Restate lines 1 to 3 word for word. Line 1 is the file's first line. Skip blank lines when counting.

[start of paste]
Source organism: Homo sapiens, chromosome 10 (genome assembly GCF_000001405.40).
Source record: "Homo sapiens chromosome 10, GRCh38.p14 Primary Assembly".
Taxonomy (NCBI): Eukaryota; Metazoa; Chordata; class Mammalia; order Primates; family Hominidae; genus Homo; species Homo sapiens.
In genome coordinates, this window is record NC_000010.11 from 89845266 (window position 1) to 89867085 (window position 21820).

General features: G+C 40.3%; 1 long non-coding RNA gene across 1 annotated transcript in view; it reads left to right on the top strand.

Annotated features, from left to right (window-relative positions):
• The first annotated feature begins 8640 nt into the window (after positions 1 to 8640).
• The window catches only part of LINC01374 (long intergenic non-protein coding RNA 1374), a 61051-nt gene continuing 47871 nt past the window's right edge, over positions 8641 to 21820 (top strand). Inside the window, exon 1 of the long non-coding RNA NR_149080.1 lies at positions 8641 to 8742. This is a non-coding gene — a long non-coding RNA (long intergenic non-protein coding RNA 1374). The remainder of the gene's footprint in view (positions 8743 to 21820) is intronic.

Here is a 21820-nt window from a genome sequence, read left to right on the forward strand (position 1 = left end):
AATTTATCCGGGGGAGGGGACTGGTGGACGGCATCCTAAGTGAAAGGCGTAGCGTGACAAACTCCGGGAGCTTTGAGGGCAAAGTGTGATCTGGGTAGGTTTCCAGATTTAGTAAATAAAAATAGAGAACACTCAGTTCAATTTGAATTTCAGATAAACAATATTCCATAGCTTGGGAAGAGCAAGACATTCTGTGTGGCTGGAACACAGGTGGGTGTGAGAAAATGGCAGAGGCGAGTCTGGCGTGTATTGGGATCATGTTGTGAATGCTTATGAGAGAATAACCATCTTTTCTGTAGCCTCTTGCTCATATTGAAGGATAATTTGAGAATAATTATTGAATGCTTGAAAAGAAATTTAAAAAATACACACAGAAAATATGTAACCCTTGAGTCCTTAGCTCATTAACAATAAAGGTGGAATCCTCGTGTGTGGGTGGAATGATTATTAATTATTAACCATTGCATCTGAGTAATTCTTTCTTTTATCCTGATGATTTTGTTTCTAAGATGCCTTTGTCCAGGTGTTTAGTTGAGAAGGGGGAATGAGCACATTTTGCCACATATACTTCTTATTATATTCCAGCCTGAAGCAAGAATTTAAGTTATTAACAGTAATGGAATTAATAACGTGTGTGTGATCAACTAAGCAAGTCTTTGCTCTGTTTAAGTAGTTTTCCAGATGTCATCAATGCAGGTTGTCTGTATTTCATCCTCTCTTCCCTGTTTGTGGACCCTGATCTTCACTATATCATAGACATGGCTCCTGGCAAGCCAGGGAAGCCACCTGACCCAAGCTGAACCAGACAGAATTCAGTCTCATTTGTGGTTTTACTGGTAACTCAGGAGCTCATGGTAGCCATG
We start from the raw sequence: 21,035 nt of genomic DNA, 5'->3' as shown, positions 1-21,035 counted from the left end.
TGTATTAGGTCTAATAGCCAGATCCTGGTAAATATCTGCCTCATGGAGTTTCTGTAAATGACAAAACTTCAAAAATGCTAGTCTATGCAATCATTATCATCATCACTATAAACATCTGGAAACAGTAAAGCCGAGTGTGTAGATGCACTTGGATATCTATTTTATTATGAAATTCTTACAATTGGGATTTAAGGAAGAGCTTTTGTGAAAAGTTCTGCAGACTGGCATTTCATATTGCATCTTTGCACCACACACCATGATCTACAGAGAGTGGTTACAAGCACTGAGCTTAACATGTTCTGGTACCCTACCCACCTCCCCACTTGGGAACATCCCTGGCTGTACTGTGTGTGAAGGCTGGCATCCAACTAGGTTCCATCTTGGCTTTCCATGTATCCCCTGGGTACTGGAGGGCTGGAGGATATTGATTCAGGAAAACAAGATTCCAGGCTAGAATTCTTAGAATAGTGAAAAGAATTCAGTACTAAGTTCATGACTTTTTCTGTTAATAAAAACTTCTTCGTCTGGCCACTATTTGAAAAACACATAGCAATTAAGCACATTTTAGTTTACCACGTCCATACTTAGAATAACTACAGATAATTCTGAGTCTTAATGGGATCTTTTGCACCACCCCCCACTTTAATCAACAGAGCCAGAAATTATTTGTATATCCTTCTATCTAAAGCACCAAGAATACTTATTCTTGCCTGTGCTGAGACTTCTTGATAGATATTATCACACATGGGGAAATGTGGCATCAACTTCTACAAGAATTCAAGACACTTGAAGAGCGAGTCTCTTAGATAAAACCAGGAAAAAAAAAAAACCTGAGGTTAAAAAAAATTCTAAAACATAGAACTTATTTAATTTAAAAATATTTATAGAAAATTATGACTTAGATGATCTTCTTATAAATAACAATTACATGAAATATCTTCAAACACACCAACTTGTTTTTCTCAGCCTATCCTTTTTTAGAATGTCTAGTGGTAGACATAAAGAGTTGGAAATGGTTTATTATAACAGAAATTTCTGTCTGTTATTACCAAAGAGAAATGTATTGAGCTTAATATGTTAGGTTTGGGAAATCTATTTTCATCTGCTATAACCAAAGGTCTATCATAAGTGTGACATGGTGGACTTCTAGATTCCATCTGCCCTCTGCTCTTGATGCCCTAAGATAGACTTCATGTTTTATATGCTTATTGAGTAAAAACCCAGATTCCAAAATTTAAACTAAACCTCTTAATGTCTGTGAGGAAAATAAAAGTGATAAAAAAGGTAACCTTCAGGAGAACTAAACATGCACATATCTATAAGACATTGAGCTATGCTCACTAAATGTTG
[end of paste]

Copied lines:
Source organism: Homo sapiens, chromosome 10 (genome assembly GCF_000001405.40).
Source record: "Homo sapiens chromosome 10, GRCh38.p14 Primary Assembly".
Taxonomy (NCBI): Eukaryota; Metazoa; Chordata; class Mammalia; order Primates; family Hominidae; genus Homo; species Homo sapiens.